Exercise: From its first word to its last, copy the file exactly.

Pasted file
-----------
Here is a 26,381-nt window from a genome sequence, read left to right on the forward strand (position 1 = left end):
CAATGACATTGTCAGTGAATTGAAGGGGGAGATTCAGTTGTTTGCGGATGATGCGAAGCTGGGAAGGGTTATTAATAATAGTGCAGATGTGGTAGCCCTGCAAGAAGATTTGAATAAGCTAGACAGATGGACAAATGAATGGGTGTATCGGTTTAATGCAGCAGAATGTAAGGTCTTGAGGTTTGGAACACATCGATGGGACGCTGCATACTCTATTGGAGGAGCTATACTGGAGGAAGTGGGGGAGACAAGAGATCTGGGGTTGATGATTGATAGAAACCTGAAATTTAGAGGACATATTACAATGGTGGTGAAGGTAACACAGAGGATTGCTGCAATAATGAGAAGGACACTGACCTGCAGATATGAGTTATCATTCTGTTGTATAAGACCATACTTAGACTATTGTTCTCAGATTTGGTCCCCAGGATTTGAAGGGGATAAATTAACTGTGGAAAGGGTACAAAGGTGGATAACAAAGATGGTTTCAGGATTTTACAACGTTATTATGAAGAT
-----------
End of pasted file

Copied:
Here is a 26,381-nt window from a genome sequence, read left to right on the forward strand (position 1 = left end):
CAATGACATTGTCAGTGAATTGAAGGGGGAGATTCAGTTGTTTGCGGATGATGCGAAGCTGGGAAGGGTTATTAATAATAGTGCAGATGTGGTAGCCCTGCAAGAAGATTTGAATAAGCTAGACAGATGGACAAATGAATGGGTGTATCGGTTTAATGCAGCAGAATGTAAGGTCTTGAGGTTTGGAACACATCGATGGGACGCTGCATACTCTATTGGAGGAGCTATACTGGAGGAAGTGGGGGAGACAAGAGATCTGGGGTTGATGATTGATAGAAACCTGAAATTTAGAGGACATATTACAATGGTGGTGAAGGTAACACAGAGGATTGCTGCAATAATGAGAAGGACACTGACCTGCAGATATGAGTTATCATTCTGTTGTATAAGACCATACTTAGACTATTGTTCTCAGATTTGGTCCCCAGGATTTGAAGGGGATAAATTAACTGTGGAAAGGGTACAAAGGTGGATAACAAAGATGGTTTCAGGATTTTACAACGTTATTATGAAGAT